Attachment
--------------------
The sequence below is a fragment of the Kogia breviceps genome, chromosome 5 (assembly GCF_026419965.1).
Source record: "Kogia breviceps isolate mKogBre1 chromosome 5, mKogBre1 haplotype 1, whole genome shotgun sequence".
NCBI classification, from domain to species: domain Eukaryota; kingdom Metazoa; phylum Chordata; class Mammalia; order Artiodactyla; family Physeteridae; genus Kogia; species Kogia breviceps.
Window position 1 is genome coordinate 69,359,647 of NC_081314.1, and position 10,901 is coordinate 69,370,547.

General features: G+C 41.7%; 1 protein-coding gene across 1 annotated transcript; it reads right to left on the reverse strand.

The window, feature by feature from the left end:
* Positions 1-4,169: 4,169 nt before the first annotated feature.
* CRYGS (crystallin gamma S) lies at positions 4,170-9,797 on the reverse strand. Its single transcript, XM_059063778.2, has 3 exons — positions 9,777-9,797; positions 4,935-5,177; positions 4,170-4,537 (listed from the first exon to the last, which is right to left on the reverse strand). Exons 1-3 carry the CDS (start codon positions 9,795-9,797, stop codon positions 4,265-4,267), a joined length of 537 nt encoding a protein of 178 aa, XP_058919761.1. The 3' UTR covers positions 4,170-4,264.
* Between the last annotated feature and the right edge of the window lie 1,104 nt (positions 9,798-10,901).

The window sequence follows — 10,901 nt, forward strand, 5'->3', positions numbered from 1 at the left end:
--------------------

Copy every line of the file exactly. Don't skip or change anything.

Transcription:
The sequence below is a fragment of the Kogia breviceps genome, chromosome 5 (assembly GCF_026419965.1).
Source record: "Kogia breviceps isolate mKogBre1 chromosome 5, mKogBre1 haplotype 1, whole genome shotgun sequence".
NCBI classification, from domain to species: domain Eukaryota; kingdom Metazoa; phylum Chordata; class Mammalia; order Artiodactyla; family Physeteridae; genus Kogia; species Kogia breviceps.
Window position 1 is genome coordinate 69,359,647 of NC_081314.1, and position 10,901 is coordinate 69,370,547.

General features: G+C 41.7%; 1 protein-coding gene across 1 annotated transcript; it reads right to left on the reverse strand.

The window, feature by feature from the left end:
* Positions 1-4,169: 4,169 nt before the first annotated feature.
* CRYGS (crystallin gamma S) lies at positions 4,170-9,797 on the reverse strand. Its single transcript, XM_059063778.2, has 3 exons — positions 9,777-9,797; positions 4,935-5,177; positions 4,170-4,537 (listed from the first exon to the last, which is right to left on the reverse strand). Exons 1-3 carry the CDS (start codon positions 9,795-9,797, stop codon positions 4,265-4,267), a joined length of 537 nt encoding a protein of 178 aa, XP_058919761.1. The 3' UTR covers positions 4,170-4,264.
* Between the last annotated feature and the right edge of the window lie 1,104 nt (positions 9,798-10,901).

The window sequence follows — 10,901 nt, forward strand, 5'->3', positions numbered from 1 at the left end: